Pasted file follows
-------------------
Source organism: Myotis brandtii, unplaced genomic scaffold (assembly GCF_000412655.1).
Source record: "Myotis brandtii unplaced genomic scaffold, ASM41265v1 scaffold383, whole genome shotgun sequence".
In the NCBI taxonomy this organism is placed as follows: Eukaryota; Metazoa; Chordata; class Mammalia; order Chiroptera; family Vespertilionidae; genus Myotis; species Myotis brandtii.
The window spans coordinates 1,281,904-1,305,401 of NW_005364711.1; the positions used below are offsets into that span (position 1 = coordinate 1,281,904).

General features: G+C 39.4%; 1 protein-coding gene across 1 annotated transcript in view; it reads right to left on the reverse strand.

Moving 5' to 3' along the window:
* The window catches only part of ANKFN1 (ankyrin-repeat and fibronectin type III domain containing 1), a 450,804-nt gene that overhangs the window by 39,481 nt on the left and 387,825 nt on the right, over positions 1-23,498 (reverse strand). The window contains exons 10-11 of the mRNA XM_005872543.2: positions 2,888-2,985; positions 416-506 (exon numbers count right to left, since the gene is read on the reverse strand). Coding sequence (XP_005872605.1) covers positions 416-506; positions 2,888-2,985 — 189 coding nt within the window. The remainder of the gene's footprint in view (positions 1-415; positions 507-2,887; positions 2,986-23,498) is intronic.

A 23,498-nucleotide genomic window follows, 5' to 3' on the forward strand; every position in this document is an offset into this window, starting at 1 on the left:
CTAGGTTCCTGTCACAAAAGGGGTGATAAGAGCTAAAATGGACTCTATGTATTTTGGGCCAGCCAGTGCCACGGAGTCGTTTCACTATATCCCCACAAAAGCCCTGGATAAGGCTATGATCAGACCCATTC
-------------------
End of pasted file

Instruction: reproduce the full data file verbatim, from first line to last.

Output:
Source organism: Myotis brandtii, unplaced genomic scaffold (assembly GCF_000412655.1).
Source record: "Myotis brandtii unplaced genomic scaffold, ASM41265v1 scaffold383, whole genome shotgun sequence".
In the NCBI taxonomy this organism is placed as follows: Eukaryota; Metazoa; Chordata; class Mammalia; order Chiroptera; family Vespertilionidae; genus Myotis; species Myotis brandtii.
The window spans coordinates 1,281,904-1,305,401 of NW_005364711.1; the positions used below are offsets into that span (position 1 = coordinate 1,281,904).

General features: G+C 39.4%; 1 protein-coding gene across 1 annotated transcript in view; it reads right to left on the reverse strand.

Moving 5' to 3' along the window:
* The window catches only part of ANKFN1 (ankyrin-repeat and fibronectin type III domain containing 1), a 450,804-nt gene that overhangs the window by 39,481 nt on the left and 387,825 nt on the right, over positions 1-23,498 (reverse strand). The window contains exons 10-11 of the mRNA XM_005872543.2: positions 2,888-2,985; positions 416-506 (exon numbers count right to left, since the gene is read on the reverse strand). Coding sequence (XP_005872605.1) covers positions 416-506; positions 2,888-2,985 — 189 coding nt within the window. The remainder of the gene's footprint in view (positions 1-415; positions 507-2,887; positions 2,986-23,498) is intronic.

A 23,498-nucleotide genomic window follows, 5' to 3' on the forward strand; every position in this document is an offset into this window, starting at 1 on the left:
CTAGGTTCCTGTCACAAAAGGGGTGATAAGAGCTAAAATGGACTCTATGTATTTTGGGCCAGCCAGTGCCACGGAGTCGTTTCACTATATCCCCACAAAAGCCCTGGATAAGGCTATGATCAGACCCATTC